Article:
Ian Marchant: Reflections on 25 years in the Energy Industry
Durham Alumni, Ian Marchant, spoke on Thursday 6 February at the Durham Energy Institute on his vision of a UK Energy Future. His talk addressed some of the key energy problems we are currently facing including high domestic energy bills, a growing lack of trust in the energy industry and the decision on what mix of energy sources we should be investing in for the future. His talk provoked many questions and interesting discussion from the mixed audience of students, academics, and representatives from the energy industry and third sector.
Watch the video of the event here!
The energy dilemma is increasingly dominating the public imagination. With electricity prices now higher than ever before, a debate rages about whether people are paying too much to the big energy companies. The public is increasingly plagued with worries over constantly rising household energy bills, the possible threat of national blackouts in the near future, as well as concerns about the environmental and social impacts of introducing energy technologies such as wind turbines or shale fracturing into our communities. The big questions in energy affect everyone of us in our daily lives.
In his lecture Ian Marchant argued that the UK energy market is in need of a fundamental review. Currently the energy market is being intervened in and regulated too much with failed results. Ian criticised both the current Government’s Electricity Market reform and Labour’s plans to freeze electricity prices as misjudged and ineffective interference.
It is time for a high-level grown up debate and decision on whether we want market or regulation. If we are to avoid a real energy crisis we must choose either a fully and independently regulated energy sector one driven by market forces.
On the question of what should be our future energy mix Ian reviewed the implications of different energy sources for household bills and carbon emissions. He concluded that we need a mix of energy sources to enable us to keep bills at similar levels to the amount paid today but would carbon emissions to only 0.5 tonnes pa. Ian’s ideal mix would be:
- 20% from a combination of energy efficiency and distributed generation
- 40% from a variety of renewables; wind, marine, solar, biomass.
- 40% from gas fired generation
However he emphasised that investment is also needed into research and development of carbon capture and storage.
Ian finished by arguing that a sustained campaign to rebuild public trust in the Energy sector is essential. Energy is now one of the most distrusted of all consumer industry sectors. However Energy really matters and is fundamental to our modern way of life. Economic prosperity is linked to energy prices, the Energy Industry is an important employer across the UK and how we produce energy directly affects the environment. Ian’s talk provoked plenty of questions and interesting discussion from the audience.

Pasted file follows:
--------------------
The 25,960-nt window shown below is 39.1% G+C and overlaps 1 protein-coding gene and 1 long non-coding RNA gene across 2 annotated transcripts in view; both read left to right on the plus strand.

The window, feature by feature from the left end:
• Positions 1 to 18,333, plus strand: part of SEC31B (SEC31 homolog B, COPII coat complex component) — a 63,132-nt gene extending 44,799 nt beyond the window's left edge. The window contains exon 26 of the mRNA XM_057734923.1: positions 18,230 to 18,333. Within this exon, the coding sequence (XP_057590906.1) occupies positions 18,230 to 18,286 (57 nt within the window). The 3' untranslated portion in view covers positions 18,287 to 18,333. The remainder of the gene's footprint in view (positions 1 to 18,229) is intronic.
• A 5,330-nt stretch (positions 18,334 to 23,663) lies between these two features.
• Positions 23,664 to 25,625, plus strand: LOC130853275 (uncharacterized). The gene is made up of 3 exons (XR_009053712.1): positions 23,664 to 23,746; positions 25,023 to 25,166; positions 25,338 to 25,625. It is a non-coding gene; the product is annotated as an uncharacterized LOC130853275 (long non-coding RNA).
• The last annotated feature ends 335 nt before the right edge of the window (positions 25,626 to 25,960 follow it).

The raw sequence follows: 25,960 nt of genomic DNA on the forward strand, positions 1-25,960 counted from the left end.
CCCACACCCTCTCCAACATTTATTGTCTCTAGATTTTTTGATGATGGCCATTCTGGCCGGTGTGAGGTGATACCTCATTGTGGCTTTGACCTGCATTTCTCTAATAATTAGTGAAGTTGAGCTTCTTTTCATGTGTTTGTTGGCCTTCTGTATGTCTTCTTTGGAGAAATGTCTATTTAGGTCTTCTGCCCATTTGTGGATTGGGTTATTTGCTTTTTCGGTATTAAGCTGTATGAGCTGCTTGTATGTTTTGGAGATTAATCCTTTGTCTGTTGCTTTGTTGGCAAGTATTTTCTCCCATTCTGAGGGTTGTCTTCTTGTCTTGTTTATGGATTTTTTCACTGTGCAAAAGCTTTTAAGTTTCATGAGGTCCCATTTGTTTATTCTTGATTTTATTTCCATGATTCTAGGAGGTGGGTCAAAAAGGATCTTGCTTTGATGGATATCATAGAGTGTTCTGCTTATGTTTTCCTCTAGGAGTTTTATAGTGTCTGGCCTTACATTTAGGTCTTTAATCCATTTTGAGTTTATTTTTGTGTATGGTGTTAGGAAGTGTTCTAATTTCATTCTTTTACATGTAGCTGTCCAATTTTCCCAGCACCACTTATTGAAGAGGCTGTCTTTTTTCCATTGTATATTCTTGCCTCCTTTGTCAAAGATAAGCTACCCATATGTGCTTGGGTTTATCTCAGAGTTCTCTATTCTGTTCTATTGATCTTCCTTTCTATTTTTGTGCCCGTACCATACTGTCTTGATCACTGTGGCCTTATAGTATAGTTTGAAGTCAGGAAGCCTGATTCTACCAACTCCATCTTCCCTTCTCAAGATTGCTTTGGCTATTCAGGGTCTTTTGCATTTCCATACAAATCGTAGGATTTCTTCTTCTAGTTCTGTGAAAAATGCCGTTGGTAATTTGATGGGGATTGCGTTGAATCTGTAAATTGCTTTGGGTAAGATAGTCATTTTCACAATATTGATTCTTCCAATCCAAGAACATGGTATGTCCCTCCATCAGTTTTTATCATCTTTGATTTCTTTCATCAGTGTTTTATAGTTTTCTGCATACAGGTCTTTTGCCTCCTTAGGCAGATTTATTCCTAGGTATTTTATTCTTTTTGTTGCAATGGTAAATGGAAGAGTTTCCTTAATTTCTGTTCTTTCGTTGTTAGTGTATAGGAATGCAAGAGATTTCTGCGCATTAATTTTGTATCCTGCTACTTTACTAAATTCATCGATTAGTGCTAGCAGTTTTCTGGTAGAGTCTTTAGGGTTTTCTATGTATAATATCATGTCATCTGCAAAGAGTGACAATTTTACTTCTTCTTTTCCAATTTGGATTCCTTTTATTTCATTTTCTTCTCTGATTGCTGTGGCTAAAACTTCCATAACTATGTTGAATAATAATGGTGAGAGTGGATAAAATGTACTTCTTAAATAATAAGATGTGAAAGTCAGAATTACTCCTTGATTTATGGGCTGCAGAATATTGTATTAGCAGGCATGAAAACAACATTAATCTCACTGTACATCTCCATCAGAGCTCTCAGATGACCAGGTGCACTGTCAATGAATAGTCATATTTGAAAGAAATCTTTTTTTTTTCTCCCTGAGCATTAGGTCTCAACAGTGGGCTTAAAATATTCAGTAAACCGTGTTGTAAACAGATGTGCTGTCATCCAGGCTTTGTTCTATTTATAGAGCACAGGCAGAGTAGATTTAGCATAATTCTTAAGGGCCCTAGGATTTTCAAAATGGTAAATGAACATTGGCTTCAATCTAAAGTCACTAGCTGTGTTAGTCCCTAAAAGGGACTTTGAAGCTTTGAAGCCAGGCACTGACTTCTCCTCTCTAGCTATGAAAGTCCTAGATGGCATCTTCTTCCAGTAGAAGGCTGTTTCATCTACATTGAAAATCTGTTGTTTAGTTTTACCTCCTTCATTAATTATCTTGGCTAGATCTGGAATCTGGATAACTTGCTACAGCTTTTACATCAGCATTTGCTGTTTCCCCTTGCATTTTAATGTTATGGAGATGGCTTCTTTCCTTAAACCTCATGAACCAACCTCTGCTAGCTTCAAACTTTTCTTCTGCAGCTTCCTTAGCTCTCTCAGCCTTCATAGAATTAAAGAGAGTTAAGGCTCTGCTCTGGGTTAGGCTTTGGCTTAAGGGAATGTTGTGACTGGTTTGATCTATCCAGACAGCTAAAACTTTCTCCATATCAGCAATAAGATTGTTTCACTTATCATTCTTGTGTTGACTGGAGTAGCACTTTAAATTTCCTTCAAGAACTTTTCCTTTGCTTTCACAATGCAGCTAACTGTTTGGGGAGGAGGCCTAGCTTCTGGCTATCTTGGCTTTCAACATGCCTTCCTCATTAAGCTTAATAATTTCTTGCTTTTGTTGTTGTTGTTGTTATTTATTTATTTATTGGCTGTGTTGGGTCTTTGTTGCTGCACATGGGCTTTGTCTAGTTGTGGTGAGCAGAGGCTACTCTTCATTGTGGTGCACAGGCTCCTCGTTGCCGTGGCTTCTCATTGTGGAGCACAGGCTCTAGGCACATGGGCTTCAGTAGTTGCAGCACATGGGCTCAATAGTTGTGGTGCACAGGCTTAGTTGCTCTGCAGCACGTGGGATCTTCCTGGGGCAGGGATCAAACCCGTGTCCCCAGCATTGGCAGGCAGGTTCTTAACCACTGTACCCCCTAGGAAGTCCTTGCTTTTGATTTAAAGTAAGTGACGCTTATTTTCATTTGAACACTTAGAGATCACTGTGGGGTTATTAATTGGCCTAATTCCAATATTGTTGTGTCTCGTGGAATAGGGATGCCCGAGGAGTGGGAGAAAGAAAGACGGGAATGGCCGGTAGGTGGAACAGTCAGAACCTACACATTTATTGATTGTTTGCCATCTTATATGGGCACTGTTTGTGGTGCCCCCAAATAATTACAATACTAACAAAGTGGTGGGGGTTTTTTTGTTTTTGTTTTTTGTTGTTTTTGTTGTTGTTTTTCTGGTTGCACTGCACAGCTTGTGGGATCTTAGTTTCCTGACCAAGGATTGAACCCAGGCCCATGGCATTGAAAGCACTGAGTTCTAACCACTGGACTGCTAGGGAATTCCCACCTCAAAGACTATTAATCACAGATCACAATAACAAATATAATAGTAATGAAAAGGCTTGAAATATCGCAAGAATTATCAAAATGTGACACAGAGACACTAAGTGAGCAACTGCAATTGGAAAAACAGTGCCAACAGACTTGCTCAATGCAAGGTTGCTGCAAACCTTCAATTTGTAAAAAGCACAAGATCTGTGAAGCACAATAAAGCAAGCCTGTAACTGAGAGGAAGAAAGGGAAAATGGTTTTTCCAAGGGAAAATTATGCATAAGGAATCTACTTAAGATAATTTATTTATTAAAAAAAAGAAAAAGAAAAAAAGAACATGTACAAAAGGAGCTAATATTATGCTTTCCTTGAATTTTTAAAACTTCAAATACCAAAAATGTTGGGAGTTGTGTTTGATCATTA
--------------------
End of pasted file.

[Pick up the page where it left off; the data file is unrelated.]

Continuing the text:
Speaking in the Northern Echo leader article (4 February 2014) Ian said “I have been fortunate to work in the energy industry for 25 years and continue to be involved in many aspects of it. Our modern life is almost completely dependent on reliable and affordable energy and as result rarely a day goes by without the industry making headlines. It is an interesting and challenging sector. Returning to Durham to share some of my thoughts is like a homecoming, I was an undergraduate there, completing a degree in economics, and also met my wife at Durham so it has a place in my heart.”
Ian Marchant was recently appointed as a Visiting Professor at Durham University’s Business School and will be working with DEI to engage the public and students in energy issues.
Ian Marchant was appointed as chairman of the John Wood Group at the end of January. He has formerly been has been a director of Wood Group since 2006 and senior independent non-executive director since May 2012. The Wood Group is an international energy services company helping oil and gas firms run their operations in the North Sea and around the world and operates in 50 countries.
Ian was Chief Executive of SSE, one of the UK's leading utility companies and Scotland's largest industrial company for over ten years until he stepped down in the summer of 2013. He is now Chairman of the renewable energy company Infinis Energy plc, and is a Non-Executive Director of Aggreko plc who provide standby generation to global customers. He is also Chairman of Scotland's 2020 climate delivery group, President of the UK's Energy Institute and vice chair of the Maggie’s Cancer Charity. He is also involved with some small Scottish businesses in the energy industry.
A long time ago he qualified as an accountant after graduating from Durham with an Economics degree.